Organ-chips model and predict thrombotic side effect caused by anti-CD154 antibody hu5c8

An Emulate, Inc. study has demonstrated that its Blood Vessel-Chip accurately modelled and predicted thrombosis, or clotting of blood, induced by certain monoclonal antibody drugs, specifically anti-CD154 monoclonal antibody (mAb) hu5c8.

Organ-chips model and predict thrombotic side effect caused by anti-CD154 antibody hu5c8

The study, published in Clinical Pharmacology and Therapeutics, is co-authored with scientists at Janssen Research & Development, LLC.

The study successfully accomplished the collaboration’s goal of initial validation of the Blood Vessel-Chip’s modelling of thrombosis for use in safety testing of drug compounds.

The researchers introduced an anti-CD154 therapeutic antibody (Hu5c8) into the Blood Vessel-Chip’s living microenvironment to observe the antibody’s biological activity. The Blood Vessel-Chip features a vascular channel lined with human cells that comprises the endothelium lining of blood vessels; this channel was perfused with human whole blood. The researchers tested the potential for the antibody to cause blood clots. In previous clinical trials during the period of 1999-2002, anti-CD154 antibodies were studied in patients with various autoimmune diseases1 and their clinical development was terminated due to the unexpected serious side effect of thrombosis observed in patients in the studies. The safety issues observed in the clinic were not predicted by preclinical animal testing.

“These results are a prime example of how our Organs-on-Chips technology can identify safety and efficacy issues earlier and more reliably in the drug development process, enabling the design and selection of drug candidates that have a higher potential of success in human clinical trials,” said Geraldine A. Hamilton, President and Chief Scientific Officer of Emulate. “This significant accomplishment of recreating thrombosis in an Organ-Chip is a milestone that we achieved through our collaboration with Janssen and academic colleagues at the Wyss Institute at Harvard University and at the University of Twente.”

The results in this paper demonstrate functionality of using Organ-Chips for testing for thrombosis and show the translational potential of the system to better predict human response.

In the study, the Blood Vessel-Chip recapitulated the occurrence of thrombosis with the anti-CD154 monoclonal antibody and recreated the key parameters of thrombosis, such as endothelial cell activation, platelet adhesion, platelet aggregation, fibrin clot formation and thrombin anti-thrombin (TAT) complexes.

In addition to reproducing clinically-observed thrombosis with the anti-CD154 antibody, this approach also offers several meaningful contributions to the future development of antibody drugs, such as immuno-therapeutics and oncology drugs, which have the potential to cause thrombosis as a side effect, including:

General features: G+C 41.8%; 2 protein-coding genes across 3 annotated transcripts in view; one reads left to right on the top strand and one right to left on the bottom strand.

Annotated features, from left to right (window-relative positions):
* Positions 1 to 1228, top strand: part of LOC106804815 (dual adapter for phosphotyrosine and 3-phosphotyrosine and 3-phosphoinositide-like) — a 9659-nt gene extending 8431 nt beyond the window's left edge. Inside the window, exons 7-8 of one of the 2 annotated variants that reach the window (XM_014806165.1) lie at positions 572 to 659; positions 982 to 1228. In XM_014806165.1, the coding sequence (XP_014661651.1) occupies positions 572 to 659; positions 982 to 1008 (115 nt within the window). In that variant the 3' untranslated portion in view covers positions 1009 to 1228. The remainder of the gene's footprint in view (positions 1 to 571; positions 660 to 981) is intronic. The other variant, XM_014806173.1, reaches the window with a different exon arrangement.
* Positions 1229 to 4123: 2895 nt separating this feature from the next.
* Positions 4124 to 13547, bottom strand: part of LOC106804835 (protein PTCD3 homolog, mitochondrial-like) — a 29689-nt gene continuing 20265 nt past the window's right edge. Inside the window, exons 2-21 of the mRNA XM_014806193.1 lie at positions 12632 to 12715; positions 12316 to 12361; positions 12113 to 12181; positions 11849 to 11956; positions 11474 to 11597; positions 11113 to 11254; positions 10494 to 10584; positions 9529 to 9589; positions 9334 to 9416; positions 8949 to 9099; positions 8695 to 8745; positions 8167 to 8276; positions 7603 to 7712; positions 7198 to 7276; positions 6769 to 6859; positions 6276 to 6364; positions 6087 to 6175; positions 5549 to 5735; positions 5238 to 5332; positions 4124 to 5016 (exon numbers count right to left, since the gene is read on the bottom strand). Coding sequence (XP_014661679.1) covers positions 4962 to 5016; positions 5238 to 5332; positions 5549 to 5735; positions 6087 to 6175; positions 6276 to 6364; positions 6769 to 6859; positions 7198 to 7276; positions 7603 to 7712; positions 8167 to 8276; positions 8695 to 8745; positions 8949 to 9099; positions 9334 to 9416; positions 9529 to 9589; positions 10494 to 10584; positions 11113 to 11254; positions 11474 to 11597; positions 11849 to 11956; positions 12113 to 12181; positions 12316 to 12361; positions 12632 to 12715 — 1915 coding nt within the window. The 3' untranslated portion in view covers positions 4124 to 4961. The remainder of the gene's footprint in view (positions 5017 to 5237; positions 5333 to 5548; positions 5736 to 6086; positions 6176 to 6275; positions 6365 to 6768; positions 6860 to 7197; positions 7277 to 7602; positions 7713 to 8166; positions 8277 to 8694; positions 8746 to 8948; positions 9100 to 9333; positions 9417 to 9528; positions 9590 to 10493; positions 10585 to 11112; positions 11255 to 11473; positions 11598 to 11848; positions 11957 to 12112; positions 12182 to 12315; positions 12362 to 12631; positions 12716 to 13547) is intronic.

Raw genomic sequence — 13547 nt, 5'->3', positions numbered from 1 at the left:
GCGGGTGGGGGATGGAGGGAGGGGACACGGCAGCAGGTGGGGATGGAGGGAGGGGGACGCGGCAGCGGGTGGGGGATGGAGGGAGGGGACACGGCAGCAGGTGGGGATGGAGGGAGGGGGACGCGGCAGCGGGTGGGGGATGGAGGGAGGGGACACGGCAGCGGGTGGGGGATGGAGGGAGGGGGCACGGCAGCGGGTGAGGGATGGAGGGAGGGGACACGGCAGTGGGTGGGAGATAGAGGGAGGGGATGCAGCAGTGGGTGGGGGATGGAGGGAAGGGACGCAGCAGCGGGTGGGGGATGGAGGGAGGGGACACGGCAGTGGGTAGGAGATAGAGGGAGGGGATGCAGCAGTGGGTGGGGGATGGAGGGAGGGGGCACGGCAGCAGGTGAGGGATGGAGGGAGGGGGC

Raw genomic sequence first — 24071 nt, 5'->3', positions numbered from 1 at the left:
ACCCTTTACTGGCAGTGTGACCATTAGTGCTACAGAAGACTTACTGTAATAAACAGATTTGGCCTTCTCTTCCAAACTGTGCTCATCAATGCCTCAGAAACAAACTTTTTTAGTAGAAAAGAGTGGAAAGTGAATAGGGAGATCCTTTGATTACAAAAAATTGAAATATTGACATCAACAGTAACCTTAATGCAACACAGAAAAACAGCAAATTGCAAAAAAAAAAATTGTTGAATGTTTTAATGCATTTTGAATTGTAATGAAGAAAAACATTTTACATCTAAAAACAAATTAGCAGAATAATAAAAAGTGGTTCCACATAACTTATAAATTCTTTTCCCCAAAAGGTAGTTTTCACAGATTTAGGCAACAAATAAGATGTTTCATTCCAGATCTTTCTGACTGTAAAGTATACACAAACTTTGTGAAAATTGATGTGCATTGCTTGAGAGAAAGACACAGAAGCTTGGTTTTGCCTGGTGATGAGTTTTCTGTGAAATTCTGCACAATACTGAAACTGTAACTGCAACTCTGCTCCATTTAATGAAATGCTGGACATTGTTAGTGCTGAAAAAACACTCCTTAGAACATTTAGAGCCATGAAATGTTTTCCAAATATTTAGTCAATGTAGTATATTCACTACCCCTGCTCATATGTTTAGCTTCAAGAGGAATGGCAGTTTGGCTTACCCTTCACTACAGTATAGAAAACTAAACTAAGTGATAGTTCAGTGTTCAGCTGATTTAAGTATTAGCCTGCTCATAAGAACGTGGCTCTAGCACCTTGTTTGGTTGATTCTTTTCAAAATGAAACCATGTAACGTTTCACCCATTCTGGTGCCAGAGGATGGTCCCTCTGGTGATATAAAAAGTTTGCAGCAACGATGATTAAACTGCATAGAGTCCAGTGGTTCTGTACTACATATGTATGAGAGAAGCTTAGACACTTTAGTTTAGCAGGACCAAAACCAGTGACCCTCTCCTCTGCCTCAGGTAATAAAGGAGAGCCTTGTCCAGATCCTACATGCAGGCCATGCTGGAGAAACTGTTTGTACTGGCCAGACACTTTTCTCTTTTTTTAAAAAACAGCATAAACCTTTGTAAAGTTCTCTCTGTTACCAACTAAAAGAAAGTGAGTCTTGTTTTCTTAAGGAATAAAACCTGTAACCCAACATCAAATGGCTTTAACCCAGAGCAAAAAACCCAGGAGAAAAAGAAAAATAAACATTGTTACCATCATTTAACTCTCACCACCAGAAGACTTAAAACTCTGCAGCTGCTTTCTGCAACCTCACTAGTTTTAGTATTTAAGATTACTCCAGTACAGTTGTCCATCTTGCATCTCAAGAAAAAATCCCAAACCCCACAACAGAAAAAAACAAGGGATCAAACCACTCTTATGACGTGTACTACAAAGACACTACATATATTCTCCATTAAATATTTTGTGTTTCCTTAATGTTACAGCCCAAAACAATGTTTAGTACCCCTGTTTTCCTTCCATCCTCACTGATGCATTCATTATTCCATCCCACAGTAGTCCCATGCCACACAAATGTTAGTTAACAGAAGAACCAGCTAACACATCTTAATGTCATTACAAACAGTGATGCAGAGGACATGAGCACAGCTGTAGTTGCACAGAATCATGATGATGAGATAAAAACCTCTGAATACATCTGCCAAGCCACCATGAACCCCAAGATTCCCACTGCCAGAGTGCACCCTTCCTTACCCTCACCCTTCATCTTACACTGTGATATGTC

• New insights into the mechanisms of thrombosis induced by the anti-CD154 monoclonal antibody were gained by examining the interaction of the antibody with specific blood components within the Blood Vessel-Chip
  • Blood Vessel-Chip enabled analysis of potential new biomarkers of thrombosis risk thanks to a new chip design that makes this kind of analysis possible
  • Blood Vessel-Chip was used to evaluate a modified anti-CD154 antibody, designed with distinct binding properties (with an Fc domain that does not bind FcγRIIa receptor) to avoid the thrombosis risk of the original antibody. No pro-thrombotic effects were observed with the modified antibody in the Blood Vessel-Chip, suggesting a therapeutic design with a low potential risk for thrombosis.

The Blood Vessel-Chip provides a platform for preclinical assessment of thrombosis risk, efficacy testing of anti-thrombotic agents, mechanism of action elucidation, and potential biomarker identification. And it can do these in a patient-specific manner, as it utilises human whole blood.

In the published study, the Blood Vessel-Chip recreated the conditions and various physiologic parameters involved in clot formation in the human body and provided a mechanistic understanding of the factors implicated in thrombosis. Using Organ-Chips, researchers demonstrated:

  • Creating a microenvironment to emulate the physiological function of endothelium-platelet interactions, flow of blood, and related mechanical forces involved in platelet aggregation and clot formation;
  • Analytical methods integrated into the new chip design allowed for measurement of clinically relevant biomarkers and showed the potential of the technology for new biomarker identification
  • Molecular and cellular level resolution to evaluate platelet activation and aggregation and interaction of endothelial dysfunction and blood-derived factors in causing thrombosis or bleeding;
  • Analysing platelet-endothelial interactions under pathophysiological conditions relevant for thrombosis research.


  1. Dumont FJ. IDEC-131 IDEC/Eisai. Curr Opinion Invest Drugs 2002;3:725-34. Google Scholar